Today alone, tens of thousands of American consumers will purchase a new car or truck, and the overwhelming majority of consumers who finance their purchase will take advantage of optional financing offered through a dealership.
Consumers benefit when they finance through dealerships. An individual consumer might be able to track down four or five interest rate quotes in a day by going to local banks or credit unions. But dealers can shop a customer’s credit application to dozens of lenders instantly — and this usually results in dealerships offering customers lower rates than they can obtain on their own.
Dealers can also discount rates for their customers. Because dealers are compensated by lenders for arranging credit, dealers can cut their own compensation to reduce a customer’s rate to meet or beat a competing offer.
Dealer discounts are a good deal for everyone — consumers get great rates, and dealers are able to earn their business.
But the Consumer Financial Protection Bureau (CFPB) has been trying to eliminate dealer discounts, because it alleges that discounts create a fair credit risk.
The CFPB has sought, through “guidance,” to make it impossible for dealers to discount interest rates for their customers, even for customers facing serious budget constraints.
The main problem with the CFPB’s policy is that, while well intentioned, it will reduce competition and raise credit costs, thereby hurting the very consumers it is trying to help. According to a Wall Street Journal analysis, a recent CFPB settlement could cost some customers $586 in higher credit costs. By eliminating discounts, everyone would be put at risk of paying more by eliminating this competitive force from the marketplace.
Equally troubling is that the CFPB initiated this policy behind closed doors, without any transparency or input from the public. For more than a year, the CFPB would not even release the methodology backing up its policy despite repeated bipartisan requests from members of Congress. And, once disclosed, its methodology was thoroughly discredited in a major peer review study.
This week the House will consider a bill (H.R. 1737), that would rescind the CFPB’s flawed auto finance “guidance,” and require transparency and public participation before issuing new guidance. The bill also directs the CFPB to study the consumer impact of eliminating a car buyer’s ability to get a discount in the showroom. The CFPB has admitted to Congress that it failed to undertake this fundamental analysis before issuing the flawed guidance.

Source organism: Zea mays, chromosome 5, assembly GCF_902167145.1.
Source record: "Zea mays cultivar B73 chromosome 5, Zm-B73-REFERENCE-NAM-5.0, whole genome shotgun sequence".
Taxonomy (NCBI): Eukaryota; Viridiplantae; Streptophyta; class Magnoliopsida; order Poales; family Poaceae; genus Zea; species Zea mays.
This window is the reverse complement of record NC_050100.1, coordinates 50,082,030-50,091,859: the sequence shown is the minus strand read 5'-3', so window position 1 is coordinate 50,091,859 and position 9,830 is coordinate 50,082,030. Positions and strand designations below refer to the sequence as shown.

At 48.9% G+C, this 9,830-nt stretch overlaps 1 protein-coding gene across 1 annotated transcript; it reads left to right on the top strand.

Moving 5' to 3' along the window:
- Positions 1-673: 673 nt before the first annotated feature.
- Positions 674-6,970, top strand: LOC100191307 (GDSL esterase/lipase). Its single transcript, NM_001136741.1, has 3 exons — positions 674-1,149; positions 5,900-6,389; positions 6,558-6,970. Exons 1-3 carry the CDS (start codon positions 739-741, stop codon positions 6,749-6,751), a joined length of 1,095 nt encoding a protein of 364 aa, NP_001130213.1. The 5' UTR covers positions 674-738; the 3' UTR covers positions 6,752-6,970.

Most importantly, there’s a better way to ensure fair credit while keeping credit affordable and accessible.
The National Automobile Dealers Association (NADA), the National Association of Minority Automobile Dealers and the American International Automobile Dealers Association issued a compliance program for their members, based on a fair credit program that the Department of Justice developed for dealers in 2007. The compliance program ensures that when dealers discount rates, it is for legitimate business reasons that have nothing to do with the buyer’s background. Many dealerships have adopted this program, and numerous well-respected compliance attorneys who have reviewed this optional approach are very supportive of it.
Unfortunately, the CFPB won’t accept this common-sense solution.
Discrimination is wrong, period. And fair credit is critical for consumers everywhere. But so is their ability to get the most competitive rates out there for their cars and trucks. H.R. 1737 and the automobile compliance program would ensure fair access to credit for everyone, while preserving a consumer’s ability to get discounted interest rates and competitive credit.
NADA urges members of Congress to vote yes on H.R. 1737.
Welch is president of the National Automobile Dealers Association.